How to Play Pocket Aces in Poker
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In case you don't already know, poker is a game of maximizing wins (when you have the best hand) and minimizing loss (when you don't have the best hand).
If I recorded the last 100 times I had pocket aces, I would probably find that they won the pot around 60% of the time.
It is highly beneficial if you can find a hand that holds up that frequently. But the number of times it won is somewhat irrelevant.
What is relevant is how much I won or lost with them.
Same Hand, Two Different Scenarios
I recall one particular night where an opponent encapsulated what I'm talking about.
He raised preflop from a middle position and I called in a late position with QJ.
The flop came .
He bet and I raised. I just wanted to test him out a bit.
He thought for a moment, then called.
On the turn, a fell and he checked, so I checked behind him.
On the river, a fell which may have completed a straight draw (if I had it).
We both checked the river and he had . In total, he won 4 small bets from me with pocket aces when he was a fairly large favourite.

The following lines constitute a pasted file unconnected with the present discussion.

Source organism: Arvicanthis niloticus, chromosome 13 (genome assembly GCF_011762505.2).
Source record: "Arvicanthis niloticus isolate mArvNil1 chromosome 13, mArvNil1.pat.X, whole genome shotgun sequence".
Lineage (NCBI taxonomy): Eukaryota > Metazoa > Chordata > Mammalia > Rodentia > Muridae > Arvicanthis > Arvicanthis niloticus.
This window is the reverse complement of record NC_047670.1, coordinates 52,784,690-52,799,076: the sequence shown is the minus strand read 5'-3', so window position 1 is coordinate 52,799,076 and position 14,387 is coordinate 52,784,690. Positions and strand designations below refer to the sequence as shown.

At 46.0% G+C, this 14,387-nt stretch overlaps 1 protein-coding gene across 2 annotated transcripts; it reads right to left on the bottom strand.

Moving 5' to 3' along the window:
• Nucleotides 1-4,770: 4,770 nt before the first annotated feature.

He simply put the handbrake on too easily.
Pocket Aces — Again
Later that night, this same player was dealt a pair of aces — again.
He raised preflop and three players called. The flop came .
After the bet, the pot was raised and then re-raised. He then proceeded to check and call them the whole way, even after the turn was a and the river was a repeat 10.
By the action on the flop and turn, it was obvious that a pair of aces had almost no chance of winning the pot.
How Much Has He Won / Lost?
- When he had the aces against me, he won 4 small bets.
- When he had the aces against three opponents on a dangerous board, he lost 5 small bets and two large bets.
So while the aces won and lost the same amount of times, he lost money overall.
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The 'Profitability' of Pocket Aces
In the long term, I look at the profitability of my pocket aces rather than the number of times they win or lose.
To maximize profit with them, I make a conscious effort to minimize my losses when I am clearly going to lose a showdown.